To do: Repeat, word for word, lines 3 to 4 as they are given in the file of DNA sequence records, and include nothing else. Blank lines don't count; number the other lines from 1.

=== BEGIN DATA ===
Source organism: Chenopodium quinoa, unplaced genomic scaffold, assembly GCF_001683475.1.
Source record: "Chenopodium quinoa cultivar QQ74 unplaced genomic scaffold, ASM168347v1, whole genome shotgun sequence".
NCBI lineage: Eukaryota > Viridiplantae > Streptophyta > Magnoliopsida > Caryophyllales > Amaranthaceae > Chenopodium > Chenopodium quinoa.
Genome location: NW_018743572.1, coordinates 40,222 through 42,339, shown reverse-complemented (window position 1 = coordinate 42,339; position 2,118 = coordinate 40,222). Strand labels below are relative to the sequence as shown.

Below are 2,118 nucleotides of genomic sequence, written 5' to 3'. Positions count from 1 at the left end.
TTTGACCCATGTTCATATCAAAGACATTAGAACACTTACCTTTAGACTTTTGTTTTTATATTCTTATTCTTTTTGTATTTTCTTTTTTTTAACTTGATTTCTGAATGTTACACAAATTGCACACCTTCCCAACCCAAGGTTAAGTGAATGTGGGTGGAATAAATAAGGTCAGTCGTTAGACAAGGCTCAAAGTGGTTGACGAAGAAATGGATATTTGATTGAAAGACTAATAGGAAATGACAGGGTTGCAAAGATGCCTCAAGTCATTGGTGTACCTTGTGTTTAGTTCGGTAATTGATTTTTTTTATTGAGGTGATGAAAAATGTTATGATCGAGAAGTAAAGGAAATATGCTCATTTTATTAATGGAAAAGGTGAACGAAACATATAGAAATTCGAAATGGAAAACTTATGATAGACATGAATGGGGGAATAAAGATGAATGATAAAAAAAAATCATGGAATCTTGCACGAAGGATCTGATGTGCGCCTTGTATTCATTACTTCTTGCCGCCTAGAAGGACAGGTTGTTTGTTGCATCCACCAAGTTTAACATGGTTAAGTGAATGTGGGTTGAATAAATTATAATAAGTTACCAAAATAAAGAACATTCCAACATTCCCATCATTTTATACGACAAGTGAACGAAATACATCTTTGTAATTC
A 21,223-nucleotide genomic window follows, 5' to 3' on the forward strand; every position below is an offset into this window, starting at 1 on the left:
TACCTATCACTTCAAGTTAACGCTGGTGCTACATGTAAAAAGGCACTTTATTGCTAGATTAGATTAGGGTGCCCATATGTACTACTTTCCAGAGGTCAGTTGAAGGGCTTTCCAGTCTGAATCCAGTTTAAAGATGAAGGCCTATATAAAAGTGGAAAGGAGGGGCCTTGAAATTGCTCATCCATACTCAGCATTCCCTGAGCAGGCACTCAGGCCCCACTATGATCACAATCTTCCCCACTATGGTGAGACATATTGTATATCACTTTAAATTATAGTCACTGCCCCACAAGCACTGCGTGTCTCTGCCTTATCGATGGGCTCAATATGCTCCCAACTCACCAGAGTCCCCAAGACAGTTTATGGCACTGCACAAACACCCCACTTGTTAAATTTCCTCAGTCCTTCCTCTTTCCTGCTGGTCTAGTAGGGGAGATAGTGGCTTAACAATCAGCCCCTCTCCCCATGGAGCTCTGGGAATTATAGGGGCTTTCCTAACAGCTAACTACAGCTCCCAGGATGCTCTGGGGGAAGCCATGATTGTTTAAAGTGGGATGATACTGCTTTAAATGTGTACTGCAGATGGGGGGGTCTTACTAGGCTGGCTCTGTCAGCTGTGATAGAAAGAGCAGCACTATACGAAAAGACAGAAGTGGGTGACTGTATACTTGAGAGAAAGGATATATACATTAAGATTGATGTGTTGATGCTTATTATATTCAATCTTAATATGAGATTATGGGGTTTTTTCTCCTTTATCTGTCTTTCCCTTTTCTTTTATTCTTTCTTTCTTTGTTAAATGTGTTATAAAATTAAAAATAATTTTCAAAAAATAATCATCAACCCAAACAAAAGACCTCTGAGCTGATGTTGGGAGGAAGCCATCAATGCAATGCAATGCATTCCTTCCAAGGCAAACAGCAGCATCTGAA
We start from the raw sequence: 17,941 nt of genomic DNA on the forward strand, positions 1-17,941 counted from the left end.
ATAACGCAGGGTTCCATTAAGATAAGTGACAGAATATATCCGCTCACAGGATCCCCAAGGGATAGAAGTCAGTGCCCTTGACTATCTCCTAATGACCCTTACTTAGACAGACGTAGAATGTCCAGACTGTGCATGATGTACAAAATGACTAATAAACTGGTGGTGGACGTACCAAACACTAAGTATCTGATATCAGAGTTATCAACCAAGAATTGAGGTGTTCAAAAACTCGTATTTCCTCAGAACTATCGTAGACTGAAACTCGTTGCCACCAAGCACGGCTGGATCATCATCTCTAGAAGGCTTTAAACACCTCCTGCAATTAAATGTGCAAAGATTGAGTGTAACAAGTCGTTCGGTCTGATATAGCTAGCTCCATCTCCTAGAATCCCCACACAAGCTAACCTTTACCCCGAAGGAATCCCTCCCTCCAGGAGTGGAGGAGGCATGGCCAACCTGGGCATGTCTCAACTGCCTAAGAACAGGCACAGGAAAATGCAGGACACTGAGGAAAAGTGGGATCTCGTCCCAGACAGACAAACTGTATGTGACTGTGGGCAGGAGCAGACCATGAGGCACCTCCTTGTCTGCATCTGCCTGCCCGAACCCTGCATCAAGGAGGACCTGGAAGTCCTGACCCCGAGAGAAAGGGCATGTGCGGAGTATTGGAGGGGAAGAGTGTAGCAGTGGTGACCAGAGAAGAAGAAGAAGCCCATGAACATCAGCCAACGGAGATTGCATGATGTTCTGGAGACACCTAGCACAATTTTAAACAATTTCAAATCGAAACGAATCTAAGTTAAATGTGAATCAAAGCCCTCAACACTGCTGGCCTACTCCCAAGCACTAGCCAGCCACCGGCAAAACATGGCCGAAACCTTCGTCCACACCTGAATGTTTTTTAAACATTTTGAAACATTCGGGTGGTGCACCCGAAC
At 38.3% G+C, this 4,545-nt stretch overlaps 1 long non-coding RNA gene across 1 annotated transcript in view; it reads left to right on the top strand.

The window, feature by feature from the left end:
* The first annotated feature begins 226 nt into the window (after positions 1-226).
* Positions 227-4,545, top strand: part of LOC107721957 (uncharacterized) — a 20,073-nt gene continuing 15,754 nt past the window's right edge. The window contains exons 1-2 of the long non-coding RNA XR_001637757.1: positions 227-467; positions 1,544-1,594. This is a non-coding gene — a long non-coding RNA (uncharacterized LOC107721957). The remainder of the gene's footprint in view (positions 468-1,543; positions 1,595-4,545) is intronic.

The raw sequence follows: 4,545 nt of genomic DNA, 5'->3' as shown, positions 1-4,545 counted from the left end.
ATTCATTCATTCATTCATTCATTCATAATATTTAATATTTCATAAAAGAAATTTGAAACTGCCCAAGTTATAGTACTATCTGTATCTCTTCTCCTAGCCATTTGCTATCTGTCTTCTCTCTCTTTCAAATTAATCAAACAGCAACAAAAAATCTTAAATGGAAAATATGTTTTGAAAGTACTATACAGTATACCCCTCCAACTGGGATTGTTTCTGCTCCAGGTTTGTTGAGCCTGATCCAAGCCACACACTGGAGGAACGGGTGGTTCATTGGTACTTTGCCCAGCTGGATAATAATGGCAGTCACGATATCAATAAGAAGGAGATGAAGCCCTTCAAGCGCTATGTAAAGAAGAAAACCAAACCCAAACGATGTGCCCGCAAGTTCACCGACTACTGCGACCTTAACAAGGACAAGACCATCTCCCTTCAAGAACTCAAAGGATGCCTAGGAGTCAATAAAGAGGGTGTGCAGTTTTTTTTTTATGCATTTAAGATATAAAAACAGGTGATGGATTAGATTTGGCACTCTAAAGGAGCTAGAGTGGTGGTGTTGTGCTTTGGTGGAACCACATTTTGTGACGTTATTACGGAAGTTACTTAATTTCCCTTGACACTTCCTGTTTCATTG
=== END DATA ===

NCBI lineage: Eukaryota > Viridiplantae > Streptophyta > Magnoliopsida > Caryophyllales > Amaranthaceae > Chenopodium > Chenopodium quinoa.
Genome location: NW_018743572.1, coordinates 40,222 through 42,339, shown reverse-complemented (window position 1 = coordinate 42,339; position 2,118 = coordinate 40,222). Strand labels below are relative to the sequence as shown.